After Margaret left, I stepped in for a few minutes before Dana came; I somehow gave three sets of brochures out: one to a guy passing in a car who encouraged our work; a Spanish set to a woman driving by, whom Dana later spoke to (he speaks Spanish, me un poquito), and one to a young couple going in.  The young man driving listened politely as I emphasized the free ultrasound available at the pregnancy clinic and that we were there to save babies from abortion today.   They drove in, went inside… but came out after only a minute and drove away.  They didn’t say anything either going in or coming out so I can’t be sure they were there for an abortion, though it did seem so going in.  I guess we have to call it another possible save.

DANA said a few more people came in the afternoon.  One guy swung his car toward him as it entered.  He spoke with a young man going in to pick up the woman he took in and gave them information about help post-abortion for both women and men.  He also called out to a couple of abortion workers about
Dana also said last Friday there was a sad woman going in at All Woman’s Health.  He spoke with the guy briefly when he came out.  He said he couldn’t influence her to change her mind.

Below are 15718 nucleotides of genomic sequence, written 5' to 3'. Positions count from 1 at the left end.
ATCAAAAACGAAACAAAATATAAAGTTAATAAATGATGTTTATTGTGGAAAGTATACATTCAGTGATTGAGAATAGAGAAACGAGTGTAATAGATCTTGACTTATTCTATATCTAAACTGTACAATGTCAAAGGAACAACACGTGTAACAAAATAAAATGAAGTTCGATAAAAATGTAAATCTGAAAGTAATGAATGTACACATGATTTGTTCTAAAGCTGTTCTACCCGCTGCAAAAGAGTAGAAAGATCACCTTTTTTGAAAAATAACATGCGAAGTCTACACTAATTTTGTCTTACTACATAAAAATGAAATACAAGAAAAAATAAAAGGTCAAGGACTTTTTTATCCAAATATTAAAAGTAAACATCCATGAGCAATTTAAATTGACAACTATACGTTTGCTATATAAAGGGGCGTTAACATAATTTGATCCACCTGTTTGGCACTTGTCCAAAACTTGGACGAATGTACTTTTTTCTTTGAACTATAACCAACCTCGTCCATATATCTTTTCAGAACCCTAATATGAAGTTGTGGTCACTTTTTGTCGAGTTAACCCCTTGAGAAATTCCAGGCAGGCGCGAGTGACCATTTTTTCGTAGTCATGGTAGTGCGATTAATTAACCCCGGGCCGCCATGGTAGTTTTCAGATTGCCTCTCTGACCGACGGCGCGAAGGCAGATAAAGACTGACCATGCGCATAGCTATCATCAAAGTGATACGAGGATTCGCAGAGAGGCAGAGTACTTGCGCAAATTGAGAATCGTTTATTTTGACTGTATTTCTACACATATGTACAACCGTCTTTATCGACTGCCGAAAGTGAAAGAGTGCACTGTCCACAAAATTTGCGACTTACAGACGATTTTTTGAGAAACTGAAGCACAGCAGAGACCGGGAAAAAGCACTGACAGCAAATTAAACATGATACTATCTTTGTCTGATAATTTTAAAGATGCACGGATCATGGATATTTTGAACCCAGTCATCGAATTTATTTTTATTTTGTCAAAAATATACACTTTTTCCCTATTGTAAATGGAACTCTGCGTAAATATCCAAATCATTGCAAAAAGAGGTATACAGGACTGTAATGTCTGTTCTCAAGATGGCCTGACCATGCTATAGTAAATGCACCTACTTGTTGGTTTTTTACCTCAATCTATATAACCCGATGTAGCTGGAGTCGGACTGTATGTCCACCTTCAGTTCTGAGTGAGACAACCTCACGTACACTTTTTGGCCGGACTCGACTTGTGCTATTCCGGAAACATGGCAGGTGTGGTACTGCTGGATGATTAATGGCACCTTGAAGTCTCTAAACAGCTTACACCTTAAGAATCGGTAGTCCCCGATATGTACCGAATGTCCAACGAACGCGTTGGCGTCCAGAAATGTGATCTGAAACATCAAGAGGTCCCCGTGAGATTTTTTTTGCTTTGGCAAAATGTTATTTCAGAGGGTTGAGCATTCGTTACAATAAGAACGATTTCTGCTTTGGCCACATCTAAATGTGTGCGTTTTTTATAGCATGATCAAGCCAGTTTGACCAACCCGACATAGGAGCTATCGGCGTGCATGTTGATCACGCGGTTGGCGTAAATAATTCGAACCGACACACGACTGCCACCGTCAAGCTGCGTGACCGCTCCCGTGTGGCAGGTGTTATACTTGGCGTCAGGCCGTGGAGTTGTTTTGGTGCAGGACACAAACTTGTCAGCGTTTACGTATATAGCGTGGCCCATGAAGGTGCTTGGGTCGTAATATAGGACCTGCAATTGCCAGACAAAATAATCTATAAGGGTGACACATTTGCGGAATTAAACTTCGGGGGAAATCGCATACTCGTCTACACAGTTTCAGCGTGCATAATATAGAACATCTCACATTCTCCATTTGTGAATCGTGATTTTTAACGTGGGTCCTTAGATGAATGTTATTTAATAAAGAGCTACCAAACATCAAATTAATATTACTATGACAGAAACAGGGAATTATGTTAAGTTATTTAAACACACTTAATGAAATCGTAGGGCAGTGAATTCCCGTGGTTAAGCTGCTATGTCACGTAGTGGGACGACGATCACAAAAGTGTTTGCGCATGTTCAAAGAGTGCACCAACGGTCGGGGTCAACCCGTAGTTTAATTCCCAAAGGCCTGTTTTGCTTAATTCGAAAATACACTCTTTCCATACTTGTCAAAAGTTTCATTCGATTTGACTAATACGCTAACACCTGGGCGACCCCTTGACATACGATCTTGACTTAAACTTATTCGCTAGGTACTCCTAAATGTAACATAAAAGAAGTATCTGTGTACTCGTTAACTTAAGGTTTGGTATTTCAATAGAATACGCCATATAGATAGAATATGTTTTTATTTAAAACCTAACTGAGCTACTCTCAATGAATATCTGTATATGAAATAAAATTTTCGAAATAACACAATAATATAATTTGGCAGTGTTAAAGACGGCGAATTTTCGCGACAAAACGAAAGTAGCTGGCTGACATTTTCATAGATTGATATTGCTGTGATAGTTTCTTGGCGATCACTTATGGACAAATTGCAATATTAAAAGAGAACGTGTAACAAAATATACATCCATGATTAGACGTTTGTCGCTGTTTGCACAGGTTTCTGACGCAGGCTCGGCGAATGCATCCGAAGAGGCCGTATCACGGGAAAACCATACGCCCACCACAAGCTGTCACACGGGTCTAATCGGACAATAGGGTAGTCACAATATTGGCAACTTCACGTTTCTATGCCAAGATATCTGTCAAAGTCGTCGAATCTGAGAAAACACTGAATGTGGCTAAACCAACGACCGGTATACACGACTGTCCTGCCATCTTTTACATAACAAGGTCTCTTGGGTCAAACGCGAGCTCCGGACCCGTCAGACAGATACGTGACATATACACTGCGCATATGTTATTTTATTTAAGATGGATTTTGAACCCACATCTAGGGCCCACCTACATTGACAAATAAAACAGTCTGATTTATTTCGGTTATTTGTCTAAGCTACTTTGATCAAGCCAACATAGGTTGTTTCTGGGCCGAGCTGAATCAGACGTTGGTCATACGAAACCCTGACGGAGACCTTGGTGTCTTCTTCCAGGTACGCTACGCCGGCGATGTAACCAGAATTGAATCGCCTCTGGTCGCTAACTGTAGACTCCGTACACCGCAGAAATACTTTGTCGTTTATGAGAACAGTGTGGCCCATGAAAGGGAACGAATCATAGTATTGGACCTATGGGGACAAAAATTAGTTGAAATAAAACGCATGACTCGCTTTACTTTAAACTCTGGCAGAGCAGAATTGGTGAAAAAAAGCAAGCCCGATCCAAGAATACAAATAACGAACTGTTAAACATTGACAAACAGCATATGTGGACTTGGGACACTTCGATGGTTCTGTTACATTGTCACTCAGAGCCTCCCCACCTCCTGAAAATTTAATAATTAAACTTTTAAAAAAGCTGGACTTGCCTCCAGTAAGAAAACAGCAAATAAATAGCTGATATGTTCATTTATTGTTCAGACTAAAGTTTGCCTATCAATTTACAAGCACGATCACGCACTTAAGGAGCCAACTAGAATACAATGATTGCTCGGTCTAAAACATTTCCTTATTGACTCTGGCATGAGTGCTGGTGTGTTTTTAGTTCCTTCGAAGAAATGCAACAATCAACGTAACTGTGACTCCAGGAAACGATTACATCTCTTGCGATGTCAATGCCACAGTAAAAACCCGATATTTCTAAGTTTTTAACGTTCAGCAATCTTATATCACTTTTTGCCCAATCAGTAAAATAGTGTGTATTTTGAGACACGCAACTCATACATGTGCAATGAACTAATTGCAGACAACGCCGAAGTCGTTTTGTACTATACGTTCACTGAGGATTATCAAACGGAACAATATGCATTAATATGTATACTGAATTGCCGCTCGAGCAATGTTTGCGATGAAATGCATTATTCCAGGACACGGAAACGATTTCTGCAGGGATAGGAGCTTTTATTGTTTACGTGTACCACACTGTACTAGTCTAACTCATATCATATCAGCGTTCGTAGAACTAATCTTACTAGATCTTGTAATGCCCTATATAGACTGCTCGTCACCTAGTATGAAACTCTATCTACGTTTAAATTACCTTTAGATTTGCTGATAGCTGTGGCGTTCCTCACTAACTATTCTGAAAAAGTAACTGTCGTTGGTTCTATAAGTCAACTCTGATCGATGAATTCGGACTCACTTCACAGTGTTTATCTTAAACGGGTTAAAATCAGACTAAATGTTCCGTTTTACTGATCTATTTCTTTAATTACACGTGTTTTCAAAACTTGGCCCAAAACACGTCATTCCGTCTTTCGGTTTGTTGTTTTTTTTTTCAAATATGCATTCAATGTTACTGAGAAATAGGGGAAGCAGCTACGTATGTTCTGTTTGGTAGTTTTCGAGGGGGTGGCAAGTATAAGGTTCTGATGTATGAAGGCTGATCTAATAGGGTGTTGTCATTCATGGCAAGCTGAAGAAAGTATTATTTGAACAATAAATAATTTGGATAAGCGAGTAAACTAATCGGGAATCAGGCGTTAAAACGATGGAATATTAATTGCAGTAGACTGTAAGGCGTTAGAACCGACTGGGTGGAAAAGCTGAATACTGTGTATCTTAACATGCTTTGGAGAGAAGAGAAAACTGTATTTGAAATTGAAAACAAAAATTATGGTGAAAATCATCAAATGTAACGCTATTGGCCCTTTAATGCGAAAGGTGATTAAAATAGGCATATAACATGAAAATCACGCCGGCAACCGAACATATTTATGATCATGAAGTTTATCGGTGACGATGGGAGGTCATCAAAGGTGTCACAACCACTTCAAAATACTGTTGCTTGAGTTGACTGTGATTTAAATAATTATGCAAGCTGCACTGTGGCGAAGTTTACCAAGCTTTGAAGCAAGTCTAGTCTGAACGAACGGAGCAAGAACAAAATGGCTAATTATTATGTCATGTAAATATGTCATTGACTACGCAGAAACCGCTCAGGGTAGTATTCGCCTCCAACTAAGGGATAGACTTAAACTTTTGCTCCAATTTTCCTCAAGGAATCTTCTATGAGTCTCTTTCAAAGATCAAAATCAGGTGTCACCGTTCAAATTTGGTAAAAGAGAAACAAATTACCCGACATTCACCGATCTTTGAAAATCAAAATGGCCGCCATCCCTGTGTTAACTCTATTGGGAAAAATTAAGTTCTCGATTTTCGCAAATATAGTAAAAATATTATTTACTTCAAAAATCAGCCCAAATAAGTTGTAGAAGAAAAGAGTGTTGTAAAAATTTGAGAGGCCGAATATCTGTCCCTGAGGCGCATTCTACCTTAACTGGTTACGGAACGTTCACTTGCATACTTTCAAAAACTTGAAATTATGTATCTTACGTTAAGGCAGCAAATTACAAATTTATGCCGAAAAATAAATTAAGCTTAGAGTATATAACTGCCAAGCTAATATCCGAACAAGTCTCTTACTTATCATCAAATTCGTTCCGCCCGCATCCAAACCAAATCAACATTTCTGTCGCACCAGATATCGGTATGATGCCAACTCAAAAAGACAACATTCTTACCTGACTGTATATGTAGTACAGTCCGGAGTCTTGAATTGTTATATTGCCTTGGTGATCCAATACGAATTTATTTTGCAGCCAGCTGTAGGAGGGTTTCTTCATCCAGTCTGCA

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1973 Roe v. Wade and Doe v. Bolton Decisions Legalized Abortion in the U.S. for theFull Nine Months of Pregnancy Prior to 1967, abortion was prohibited in all 50 states except when the mother’s life was in danger. Between 1967 and 1973, 18 states added further exceptions, mostly to allow abortion in cases of rape and incest, or for certain limited medical reasons, or on demand (New York). In 1973, the U.S. Supreme Court rendered two decisions, Roe v. Wade 1 and Doe v. Bolton 2 which, taken together, have allowed legal abortion on demand at any stage of pregnancy in all 50 states. The two original decisions established legal abortion as follows: In the first three months of pregnancy, no one can interfere with a woman’s decision to abort her child. After the first three months, but before the “viability” of the unborn child, an individual state can enact laws to protect the health of the mother but cannot prohibit the abortion of the unborn child. After “viability” of the unborn child, an individual state can, if it chooses to do so, enact laws to protect the unborn child but abortion must be allowed if the life or “health” of the mother is at stake. The Supreme Court defined “health” as “the medical judgment that may be exercised in light of all factors – physical, emotional, psychological, familial, and the woman’s age –relevant to the well-being of the patient. All these factors may relate to health.” 2 Consequently, the broad definition of “health” has made abortion legal up to the moment of birth.

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